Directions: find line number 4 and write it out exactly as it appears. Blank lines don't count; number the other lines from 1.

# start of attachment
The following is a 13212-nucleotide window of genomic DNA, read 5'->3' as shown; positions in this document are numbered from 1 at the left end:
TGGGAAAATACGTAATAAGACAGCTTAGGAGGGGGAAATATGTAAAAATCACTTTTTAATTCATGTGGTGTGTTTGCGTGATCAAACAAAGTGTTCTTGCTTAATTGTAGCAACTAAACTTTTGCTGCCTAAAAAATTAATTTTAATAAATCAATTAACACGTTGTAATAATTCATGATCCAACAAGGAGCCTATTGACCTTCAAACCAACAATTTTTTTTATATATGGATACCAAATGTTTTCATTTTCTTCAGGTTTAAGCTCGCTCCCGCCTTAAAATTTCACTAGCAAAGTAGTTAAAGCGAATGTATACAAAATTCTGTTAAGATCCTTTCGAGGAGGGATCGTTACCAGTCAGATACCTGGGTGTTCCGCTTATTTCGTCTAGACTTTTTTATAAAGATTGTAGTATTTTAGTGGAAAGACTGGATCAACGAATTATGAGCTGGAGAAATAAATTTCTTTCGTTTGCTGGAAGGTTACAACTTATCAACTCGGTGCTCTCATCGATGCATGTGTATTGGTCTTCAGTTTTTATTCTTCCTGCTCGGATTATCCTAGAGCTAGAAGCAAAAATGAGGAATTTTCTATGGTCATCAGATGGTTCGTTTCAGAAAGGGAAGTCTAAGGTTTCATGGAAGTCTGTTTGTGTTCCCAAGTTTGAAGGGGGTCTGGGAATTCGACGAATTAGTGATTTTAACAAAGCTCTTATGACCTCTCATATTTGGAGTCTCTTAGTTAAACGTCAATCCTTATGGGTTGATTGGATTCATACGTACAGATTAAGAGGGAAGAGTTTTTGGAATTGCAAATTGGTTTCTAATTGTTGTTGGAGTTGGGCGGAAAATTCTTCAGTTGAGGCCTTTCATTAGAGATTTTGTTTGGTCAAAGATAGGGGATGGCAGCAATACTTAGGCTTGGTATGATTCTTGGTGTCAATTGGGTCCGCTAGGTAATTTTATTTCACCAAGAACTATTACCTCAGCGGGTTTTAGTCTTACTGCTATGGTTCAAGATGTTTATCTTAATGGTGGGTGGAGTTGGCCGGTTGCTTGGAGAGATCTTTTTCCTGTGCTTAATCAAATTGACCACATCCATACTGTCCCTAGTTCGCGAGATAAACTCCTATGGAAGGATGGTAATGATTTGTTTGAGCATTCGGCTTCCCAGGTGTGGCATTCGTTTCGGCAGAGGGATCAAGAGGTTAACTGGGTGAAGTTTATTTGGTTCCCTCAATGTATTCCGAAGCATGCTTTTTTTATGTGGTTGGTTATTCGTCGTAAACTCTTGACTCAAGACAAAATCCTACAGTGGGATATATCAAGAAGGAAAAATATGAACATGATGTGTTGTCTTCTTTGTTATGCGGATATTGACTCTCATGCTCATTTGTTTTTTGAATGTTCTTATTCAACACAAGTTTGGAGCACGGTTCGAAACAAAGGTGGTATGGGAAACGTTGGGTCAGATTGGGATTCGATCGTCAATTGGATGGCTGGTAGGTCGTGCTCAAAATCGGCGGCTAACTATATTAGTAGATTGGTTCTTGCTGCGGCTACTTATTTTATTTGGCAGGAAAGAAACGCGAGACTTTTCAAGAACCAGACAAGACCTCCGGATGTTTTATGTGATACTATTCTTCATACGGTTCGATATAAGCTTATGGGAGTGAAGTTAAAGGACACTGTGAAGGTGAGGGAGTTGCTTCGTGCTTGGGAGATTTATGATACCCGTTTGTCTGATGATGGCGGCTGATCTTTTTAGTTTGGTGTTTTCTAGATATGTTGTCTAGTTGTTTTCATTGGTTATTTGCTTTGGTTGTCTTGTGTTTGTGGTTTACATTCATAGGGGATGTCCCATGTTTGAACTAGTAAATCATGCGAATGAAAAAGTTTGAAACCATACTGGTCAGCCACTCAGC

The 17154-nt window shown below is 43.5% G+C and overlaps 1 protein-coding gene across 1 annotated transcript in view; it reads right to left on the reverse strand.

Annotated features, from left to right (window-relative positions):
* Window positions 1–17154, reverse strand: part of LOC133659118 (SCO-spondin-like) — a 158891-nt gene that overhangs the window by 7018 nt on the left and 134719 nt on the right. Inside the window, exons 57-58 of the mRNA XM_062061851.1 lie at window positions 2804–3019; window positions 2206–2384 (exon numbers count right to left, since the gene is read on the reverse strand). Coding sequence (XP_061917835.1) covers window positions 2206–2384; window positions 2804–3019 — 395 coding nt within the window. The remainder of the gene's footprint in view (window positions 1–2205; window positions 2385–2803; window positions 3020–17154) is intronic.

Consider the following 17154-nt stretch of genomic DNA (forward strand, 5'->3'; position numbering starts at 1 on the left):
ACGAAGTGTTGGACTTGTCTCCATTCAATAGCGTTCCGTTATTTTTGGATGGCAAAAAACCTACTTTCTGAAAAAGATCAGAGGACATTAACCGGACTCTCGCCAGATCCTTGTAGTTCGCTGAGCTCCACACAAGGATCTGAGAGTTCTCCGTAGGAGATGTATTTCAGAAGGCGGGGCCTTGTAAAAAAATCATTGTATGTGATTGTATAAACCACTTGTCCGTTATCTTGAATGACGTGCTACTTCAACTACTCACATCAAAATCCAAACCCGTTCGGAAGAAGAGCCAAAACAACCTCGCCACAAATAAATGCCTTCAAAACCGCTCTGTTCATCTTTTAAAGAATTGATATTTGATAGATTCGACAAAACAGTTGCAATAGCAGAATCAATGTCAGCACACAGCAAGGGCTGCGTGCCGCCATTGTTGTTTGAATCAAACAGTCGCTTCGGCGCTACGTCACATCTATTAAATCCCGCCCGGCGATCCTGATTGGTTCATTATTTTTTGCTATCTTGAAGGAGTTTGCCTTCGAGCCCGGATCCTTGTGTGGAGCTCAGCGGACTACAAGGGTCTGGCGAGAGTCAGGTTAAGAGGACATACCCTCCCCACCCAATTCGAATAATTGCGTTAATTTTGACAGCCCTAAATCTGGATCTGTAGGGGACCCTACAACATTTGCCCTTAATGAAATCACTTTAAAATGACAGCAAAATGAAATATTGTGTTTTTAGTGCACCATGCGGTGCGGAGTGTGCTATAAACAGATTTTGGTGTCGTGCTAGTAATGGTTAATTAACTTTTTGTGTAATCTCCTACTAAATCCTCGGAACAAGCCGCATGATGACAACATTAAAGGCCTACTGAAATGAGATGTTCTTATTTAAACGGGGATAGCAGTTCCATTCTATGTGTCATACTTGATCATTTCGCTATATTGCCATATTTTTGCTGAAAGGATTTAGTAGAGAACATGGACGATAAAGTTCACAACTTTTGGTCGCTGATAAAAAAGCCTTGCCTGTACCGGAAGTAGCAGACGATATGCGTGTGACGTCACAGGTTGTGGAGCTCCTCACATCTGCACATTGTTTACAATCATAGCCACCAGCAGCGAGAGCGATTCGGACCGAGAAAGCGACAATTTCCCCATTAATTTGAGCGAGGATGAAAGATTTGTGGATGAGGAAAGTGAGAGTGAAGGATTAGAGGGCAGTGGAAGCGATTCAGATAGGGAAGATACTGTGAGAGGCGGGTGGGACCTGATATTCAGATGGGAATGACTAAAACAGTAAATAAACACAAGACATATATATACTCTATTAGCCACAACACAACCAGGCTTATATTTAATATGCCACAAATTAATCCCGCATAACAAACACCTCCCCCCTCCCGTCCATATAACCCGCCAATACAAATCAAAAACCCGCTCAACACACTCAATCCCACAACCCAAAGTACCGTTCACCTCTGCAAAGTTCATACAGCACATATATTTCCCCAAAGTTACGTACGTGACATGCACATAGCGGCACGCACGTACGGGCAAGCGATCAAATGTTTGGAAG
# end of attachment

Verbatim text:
Annotated features, from left to right (window-relative positions):